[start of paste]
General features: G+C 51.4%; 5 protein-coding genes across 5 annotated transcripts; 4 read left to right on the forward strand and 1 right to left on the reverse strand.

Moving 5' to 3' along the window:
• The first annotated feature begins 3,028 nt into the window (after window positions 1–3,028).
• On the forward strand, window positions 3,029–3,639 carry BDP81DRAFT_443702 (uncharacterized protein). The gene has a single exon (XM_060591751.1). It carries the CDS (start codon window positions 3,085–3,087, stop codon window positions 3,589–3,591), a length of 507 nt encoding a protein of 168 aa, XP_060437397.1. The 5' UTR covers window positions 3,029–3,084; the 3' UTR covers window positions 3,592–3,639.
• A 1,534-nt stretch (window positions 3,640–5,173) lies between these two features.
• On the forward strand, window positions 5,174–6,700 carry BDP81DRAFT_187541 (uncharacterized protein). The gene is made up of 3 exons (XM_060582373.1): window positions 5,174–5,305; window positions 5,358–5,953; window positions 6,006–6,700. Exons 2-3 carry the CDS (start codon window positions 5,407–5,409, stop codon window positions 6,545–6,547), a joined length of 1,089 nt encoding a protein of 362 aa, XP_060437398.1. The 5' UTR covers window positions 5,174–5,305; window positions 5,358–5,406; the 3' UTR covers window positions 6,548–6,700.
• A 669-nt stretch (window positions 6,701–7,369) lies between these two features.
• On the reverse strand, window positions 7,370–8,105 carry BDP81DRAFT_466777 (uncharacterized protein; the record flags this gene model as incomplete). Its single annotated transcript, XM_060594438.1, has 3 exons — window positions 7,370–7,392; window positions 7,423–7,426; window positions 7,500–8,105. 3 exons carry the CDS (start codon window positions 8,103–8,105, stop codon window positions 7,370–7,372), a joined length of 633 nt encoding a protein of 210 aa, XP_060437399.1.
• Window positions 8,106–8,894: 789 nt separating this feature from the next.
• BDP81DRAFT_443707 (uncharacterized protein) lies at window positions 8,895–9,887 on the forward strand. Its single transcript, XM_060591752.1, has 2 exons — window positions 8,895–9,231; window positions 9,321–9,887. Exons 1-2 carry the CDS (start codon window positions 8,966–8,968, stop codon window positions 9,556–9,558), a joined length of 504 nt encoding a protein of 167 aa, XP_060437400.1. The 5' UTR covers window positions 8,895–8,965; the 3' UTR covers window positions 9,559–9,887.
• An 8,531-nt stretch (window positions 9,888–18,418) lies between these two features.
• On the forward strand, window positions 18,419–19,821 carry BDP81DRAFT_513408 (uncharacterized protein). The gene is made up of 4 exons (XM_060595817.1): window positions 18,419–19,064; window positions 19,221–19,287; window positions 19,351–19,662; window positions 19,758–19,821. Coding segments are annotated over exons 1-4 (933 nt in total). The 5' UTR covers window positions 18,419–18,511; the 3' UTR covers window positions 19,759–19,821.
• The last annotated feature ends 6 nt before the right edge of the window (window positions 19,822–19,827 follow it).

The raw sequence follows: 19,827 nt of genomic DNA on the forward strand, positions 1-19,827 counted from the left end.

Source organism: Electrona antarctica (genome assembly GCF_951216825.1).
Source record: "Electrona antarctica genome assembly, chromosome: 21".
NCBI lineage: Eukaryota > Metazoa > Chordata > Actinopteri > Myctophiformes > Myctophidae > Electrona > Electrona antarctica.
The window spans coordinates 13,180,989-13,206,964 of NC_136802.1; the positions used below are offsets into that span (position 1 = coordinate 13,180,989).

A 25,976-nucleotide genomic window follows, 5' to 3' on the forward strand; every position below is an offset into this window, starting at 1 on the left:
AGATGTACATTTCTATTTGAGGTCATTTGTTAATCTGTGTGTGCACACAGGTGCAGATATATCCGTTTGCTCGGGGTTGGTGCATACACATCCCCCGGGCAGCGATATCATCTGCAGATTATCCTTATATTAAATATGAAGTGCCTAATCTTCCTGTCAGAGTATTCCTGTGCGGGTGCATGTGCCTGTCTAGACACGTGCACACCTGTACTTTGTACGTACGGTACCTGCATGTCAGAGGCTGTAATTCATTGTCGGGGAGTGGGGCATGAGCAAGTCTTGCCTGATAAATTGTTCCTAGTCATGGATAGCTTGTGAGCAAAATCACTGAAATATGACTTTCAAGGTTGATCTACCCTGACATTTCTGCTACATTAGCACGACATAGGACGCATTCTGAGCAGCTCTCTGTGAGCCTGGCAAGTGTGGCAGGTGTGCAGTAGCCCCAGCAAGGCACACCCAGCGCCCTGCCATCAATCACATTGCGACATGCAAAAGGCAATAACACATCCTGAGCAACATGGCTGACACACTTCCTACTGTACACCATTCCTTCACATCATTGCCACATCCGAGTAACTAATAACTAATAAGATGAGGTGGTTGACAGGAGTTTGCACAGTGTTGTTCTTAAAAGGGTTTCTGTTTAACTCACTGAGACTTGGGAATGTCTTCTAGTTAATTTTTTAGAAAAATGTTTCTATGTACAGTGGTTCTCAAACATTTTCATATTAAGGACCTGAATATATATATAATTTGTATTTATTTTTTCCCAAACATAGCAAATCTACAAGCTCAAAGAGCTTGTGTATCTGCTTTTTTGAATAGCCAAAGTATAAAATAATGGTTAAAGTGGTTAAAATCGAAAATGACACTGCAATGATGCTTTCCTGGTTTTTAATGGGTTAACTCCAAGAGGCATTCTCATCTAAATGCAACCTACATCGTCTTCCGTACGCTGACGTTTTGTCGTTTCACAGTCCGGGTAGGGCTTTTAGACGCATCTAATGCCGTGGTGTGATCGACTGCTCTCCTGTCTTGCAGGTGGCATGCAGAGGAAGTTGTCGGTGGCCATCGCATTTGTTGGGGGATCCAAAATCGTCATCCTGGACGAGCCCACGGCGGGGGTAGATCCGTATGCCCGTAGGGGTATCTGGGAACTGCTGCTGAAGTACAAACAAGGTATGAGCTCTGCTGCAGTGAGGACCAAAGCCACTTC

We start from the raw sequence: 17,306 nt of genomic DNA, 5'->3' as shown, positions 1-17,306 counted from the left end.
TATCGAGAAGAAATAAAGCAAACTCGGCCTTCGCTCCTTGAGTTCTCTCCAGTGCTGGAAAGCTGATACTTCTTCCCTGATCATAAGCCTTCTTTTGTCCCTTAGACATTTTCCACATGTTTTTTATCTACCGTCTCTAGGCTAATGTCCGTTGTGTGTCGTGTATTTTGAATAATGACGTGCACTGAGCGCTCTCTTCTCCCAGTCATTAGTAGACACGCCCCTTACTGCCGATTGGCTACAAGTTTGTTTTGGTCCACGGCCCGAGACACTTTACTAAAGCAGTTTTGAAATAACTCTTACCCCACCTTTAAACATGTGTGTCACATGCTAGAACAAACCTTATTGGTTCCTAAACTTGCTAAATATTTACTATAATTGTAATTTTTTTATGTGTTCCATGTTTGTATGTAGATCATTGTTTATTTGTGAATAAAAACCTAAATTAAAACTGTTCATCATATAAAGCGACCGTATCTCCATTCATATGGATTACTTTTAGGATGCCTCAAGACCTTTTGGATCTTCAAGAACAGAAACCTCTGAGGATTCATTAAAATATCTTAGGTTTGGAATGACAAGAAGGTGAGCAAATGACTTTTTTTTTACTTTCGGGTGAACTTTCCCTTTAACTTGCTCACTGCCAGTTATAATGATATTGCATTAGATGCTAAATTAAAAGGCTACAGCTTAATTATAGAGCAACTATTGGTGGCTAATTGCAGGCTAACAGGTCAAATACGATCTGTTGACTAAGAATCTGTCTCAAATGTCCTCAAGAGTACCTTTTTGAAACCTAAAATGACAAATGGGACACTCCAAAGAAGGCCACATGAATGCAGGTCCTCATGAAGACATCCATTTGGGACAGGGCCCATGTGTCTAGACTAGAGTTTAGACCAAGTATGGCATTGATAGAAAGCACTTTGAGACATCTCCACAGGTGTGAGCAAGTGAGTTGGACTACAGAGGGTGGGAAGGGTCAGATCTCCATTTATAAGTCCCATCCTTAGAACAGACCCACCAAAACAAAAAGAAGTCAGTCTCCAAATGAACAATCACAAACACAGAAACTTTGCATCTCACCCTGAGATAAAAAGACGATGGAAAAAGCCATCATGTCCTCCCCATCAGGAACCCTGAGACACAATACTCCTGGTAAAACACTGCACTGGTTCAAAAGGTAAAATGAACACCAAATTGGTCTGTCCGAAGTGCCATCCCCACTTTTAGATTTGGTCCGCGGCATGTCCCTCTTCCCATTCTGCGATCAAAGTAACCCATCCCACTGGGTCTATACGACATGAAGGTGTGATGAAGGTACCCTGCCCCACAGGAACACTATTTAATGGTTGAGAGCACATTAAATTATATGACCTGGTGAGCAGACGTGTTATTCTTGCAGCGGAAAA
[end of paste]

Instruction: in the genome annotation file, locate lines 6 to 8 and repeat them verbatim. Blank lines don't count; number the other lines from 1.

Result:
• On the forward strand, window positions 5,174–6,700 carry BDP81DRAFT_187541 (uncharacterized protein). The gene is made up of 3 exons (XM_060582373.1): window positions 5,174–5,305; window positions 5,358–5,953; window positions 6,006–6,700. Exons 2-3 carry the CDS (start codon window positions 5,407–5,409, stop codon window positions 6,545–6,547), a joined length of 1,089 nt encoding a protein of 362 aa, XP_060437398.1. The 5' UTR covers window positions 5,174–5,305; window positions 5,358–5,406; the 3' UTR covers window positions 6,548–6,700.
• A 669-nt stretch (window positions 6,701–7,369) lies between these two features.
• On the reverse strand, window positions 7,370–8,105 carry BDP81DRAFT_466777 (uncharacterized protein; the record flags this gene model as incomplete). Its single annotated transcript, XM_060594438.1, has 3 exons — window positions 7,370–7,392; window positions 7,423–7,426; window positions 7,500–8,105. 3 exons carry the CDS (start codon window positions 8,103–8,105, stop codon window positions 7,370–7,372), a joined length of 633 nt encoding a protein of 210 aa, XP_060437399.1.